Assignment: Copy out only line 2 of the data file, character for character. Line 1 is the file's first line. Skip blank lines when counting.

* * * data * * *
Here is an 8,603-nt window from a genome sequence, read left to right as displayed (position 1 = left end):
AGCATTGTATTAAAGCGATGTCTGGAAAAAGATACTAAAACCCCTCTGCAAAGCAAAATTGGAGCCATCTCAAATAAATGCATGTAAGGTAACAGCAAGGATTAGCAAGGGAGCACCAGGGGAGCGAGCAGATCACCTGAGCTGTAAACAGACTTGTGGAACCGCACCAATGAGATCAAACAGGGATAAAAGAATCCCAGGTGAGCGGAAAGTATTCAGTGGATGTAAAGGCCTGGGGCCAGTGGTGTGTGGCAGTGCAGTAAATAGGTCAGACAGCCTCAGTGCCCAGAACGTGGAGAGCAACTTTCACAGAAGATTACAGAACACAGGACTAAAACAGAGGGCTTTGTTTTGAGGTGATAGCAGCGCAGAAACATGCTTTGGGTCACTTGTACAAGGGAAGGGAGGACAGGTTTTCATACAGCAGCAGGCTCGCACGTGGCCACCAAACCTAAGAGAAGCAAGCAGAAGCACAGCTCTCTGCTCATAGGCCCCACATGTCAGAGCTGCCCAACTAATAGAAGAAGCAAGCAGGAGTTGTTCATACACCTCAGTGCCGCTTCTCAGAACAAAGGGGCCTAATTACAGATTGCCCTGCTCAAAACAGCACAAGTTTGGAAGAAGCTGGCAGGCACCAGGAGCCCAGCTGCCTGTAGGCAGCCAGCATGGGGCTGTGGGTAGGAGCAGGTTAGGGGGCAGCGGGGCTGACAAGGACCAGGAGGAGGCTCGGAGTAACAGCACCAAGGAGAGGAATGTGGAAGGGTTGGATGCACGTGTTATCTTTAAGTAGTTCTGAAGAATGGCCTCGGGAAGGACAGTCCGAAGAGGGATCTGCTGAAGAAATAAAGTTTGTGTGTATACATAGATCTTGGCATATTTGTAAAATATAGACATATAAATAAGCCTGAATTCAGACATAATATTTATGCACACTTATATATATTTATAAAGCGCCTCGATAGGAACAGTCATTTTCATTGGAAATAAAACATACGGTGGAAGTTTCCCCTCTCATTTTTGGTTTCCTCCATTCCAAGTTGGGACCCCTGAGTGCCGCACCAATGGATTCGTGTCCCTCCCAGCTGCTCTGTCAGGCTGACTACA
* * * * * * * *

AGCATTGTATTAAAGCGATGTCTGGAAAAAGATACTAAAACCCCTCTGCAAAGCAAAATTGGAGCCATCTCAAATAAATGCATGTAAGGTAACAGCAAGGATTAGCAAGGGAGCACCAGGGGAGCGAGCAGATCACCTGAGCTGTAAACAGACTTGTGGAACCGCACCAATGAGATCAAACAGGGATAAAAGAATCCCAGGTGAGCGGAAAGTATTCAGTGGATGTAAAGGCCTGGGGCCAGTGGTGTGTGGCAGTGCAGTAAATAGGTCAGACAGCCTCAGTGCCCAGAACGTGGAGAGCAACTTTCACAGAAGATTACAGAACACAGGACTAAAACAGAGGGCTTTGTTTTGAGGTGATAGCAGCGCAGAAACATGCTTTGGGTCACTTGTACAAGGGAAGGGAGGACAGGTTTTCATACAGCAGCAGGCTCGCACGTGGCCACCAAACCTAAGAGAAGCAAGCAGAAGCACAGCTCTCTGCTCATAGGCCCCACATGTCAGAGCTGCCCAACTAATAGAAGAAGCAAGCAGGAGTTGTTCATACACCTCAGTGCCGCTTCTCAGAACAAAGGGGCCTAATTACAGATTGCCCTGCTCAAAACAGCACAAGTTTGGAAGAAGCTGGCAGGCACCAGGAGCCCAGCTGCCTGTAGGCAGCCAGCATGGGGCTGTGGGTAGGAGCAGGTTAGGGGGCAGCGGGGCTGACAAGGACCAGGAGGAGGCTCGGAGTAACAGCACCAAGGAGAGGAATGTGGAAGGGTTGGATGCACGTGTTATCTTTAAGTAGTTCTGAAGAATGGCCTCGGGAAGGACAGTCCGAAGAGGGATCTGCTGAAGAAATAAAGTTTGTGTGTATACATAGATCTTGGCATATTTGTAAAATATAGACATATAAATAAGCCTGAATTCAGACATAATATTTATGCACACTTATATATATTTATAAAGCGCCTCGATAGGAACAGTCATTTTCATTGGAAATAAAACATACGGTGGAAGTTTCCCCTCTCATTTTTGGTTTCCTCCATTCCAAGTTGGGACCCCTGAGTGCCGCACCAATGGATTCGTGTCCCTCCCAGCTGCTCTGTCAGGCTGACTACA